"Don't you agree?"

The boy awaited his answer eagerly.

"Something very like that," replied the other.

Then suddenly he smashed his fist into the open palm of his other hand.

"But he wouldn't have taken it lying down!" he cried. "Hartley Parrish was a fighter, Bruce. Did you ever know a man who could best him? No, no, it won't fit! Besides ..."

He broke off and thought for an instant.

"We must get that letter from Harkings," he said presently. "Jeekes will have it. We can do nothing until ..."

His voice died away. Bruce, sunk in one of the big leather armchairs, was astonished to see him slip quickly away from the window and ensconce himself behind one of the chintz curtains.

"Here, Bruce," Robin called softly across the room. "Just come here. But take care not to show yourself. Look out, keep behind the curtain and here ... peep out through this chink!"

Young Wright peered through a narrow slit between the curtain and the window-frame. In the far corner of the courtyard beneath the windows, where a short round iron post marked a narrow passage leading to the adjoining court, a man was standing. He wore a shabby suit and a blue handkerchief knotted about his neck served him as a substitute for the more conventional collar and tie. His body was more than half concealed by the side of the house along which the passage ran. But his face was clearly distinguishable--a peaky, thin face, the upper part in the shadow of the peak of a discoloured tweed cap.

"He's been there on and off all the time we've been talking," said Robin. "I wasn't sure at first. But now I'm certain. He's watching these windows! Look!"

Briskly the watcher's head was withdrawn to emerge again, slowly and cautiously, in a little while.

"But who is he? What does he want?" asked Bruce.

"I haven't an idea," retorted Robin Greve. "But I could guess. Tell me, Bruce," he went on, stepping back from the window and motioning the boy to do the same, "did you notice anybody following you when you came here?"

Bruce shook his head.

"I'm pretty sure nobody did. You see, I came in from the Strand, down Middle Temple Lane. Once service has started at Temple Church there's not a mouse stirring in the Inn till the church is out. I think I should have noticed if any one had followed me up to your chambers ..."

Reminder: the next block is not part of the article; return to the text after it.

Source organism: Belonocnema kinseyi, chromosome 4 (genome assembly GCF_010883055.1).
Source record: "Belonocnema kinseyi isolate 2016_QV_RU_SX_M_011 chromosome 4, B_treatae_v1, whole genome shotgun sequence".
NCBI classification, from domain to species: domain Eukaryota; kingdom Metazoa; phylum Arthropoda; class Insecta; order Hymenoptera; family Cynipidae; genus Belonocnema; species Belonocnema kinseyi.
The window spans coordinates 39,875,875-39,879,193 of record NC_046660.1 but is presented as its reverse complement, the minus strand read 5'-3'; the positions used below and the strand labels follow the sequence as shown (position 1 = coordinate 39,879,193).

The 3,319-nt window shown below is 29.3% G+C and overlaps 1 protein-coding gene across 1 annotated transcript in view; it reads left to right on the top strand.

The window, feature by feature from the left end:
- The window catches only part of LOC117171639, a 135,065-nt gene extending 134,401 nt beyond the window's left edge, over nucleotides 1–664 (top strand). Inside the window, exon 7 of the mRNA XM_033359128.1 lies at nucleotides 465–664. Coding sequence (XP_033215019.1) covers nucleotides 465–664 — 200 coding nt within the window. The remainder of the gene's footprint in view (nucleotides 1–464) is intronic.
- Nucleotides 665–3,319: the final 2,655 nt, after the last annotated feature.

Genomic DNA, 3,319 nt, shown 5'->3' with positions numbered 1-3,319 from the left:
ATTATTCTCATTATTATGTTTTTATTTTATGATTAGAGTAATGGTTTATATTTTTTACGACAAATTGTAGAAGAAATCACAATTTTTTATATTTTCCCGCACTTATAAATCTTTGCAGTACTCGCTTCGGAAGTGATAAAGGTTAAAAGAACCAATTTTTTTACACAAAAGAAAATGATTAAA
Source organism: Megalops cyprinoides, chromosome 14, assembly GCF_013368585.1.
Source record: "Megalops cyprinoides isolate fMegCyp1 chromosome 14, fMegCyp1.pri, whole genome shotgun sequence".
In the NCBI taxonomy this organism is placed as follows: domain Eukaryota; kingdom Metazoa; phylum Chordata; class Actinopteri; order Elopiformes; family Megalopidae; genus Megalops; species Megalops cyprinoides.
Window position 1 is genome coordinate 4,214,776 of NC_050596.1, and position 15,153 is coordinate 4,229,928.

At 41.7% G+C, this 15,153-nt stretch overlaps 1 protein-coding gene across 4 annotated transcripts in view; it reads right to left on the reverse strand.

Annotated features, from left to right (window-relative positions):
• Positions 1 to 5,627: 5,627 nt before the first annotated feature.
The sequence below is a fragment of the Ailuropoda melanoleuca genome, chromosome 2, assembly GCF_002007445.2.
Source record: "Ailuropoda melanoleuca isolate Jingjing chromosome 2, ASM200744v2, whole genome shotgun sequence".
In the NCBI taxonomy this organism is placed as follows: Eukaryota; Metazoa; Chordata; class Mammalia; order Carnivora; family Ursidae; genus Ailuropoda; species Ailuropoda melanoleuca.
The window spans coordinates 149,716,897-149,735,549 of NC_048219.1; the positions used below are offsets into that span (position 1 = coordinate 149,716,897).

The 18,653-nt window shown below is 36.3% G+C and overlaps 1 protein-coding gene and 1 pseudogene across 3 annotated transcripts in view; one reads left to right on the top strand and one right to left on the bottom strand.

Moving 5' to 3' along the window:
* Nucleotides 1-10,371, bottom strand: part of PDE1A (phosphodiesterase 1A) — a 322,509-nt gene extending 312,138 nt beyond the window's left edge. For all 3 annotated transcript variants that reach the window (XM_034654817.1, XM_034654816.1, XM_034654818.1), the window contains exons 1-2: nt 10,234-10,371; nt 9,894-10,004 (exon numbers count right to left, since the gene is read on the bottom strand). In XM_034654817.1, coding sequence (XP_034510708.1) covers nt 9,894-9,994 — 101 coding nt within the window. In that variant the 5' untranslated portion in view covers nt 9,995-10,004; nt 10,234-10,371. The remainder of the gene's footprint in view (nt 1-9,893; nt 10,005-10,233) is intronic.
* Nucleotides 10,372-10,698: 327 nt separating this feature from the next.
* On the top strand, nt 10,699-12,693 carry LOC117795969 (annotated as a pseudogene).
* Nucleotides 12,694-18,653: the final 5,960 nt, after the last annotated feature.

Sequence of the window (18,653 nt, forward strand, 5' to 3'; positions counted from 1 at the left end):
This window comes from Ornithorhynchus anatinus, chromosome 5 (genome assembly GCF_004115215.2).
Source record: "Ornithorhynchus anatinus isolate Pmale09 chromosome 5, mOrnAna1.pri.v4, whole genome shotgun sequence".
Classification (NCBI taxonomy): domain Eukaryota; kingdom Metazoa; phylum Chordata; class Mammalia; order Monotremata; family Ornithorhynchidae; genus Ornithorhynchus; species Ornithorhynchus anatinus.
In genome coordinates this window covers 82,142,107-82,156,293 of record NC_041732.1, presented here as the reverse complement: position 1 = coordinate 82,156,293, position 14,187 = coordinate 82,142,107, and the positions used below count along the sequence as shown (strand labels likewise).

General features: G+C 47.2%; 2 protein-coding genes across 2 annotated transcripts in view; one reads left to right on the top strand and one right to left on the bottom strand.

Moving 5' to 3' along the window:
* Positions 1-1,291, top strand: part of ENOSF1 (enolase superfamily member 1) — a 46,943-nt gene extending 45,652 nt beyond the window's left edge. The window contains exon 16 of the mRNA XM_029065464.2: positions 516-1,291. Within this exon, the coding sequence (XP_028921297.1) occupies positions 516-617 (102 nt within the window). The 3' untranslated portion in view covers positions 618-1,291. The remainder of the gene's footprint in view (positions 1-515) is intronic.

Robin set his chin squarely.

"Then he came after me," he said. "Bruce, you'll have to go to Harkings and get that letter!"

"By all means," answered the boy. "But, I say, they won't much like me butting in, will they?"

"You'll have to say you came down to offer your sympathy, ... volunteer your services ... oh, anything. But you must get that letter! Do you understand, Bruce? You must get that letter--if you have to steal it!"

The boy gave a long whistle.

"That's rather a tall order, isn't it?" he said.

Robin nodded. His face was very grave.

"Yes," he said presently, "I suppose it is. But there is something ... something horrible behind this case, Bruce, something dark and..and mysterious. And I mean to get to the bottom of it. With your help. Or alone!"

Bruce put his hand impulsively on the other's arm.

"You can count on me, you know," he said. "But don't you think ..."

He broke off shyly.


"Don't you think you'd better tell me what you know. And what you suspect!"

Robin hesitated.

"Yes," he said, "that's fair. I suppose I ought. But there's not much to tell, Bruce. Just before Hartley Parrish was found dead, I asked Miss Trevert to marry me. I was too late. She was already engaged to Hartley Parrish. I was horrified ... I know some things about Parrish ... we had words and I went off. Five minutes later Miss Trevert went to fetch Parrish in to tea and heard a shot behind the locked door of the library. Horace Trevert got in through the window and found Parrish dead. Every one down at Harkings believes that I went in and threatened Parrish so that he committed suicide ..."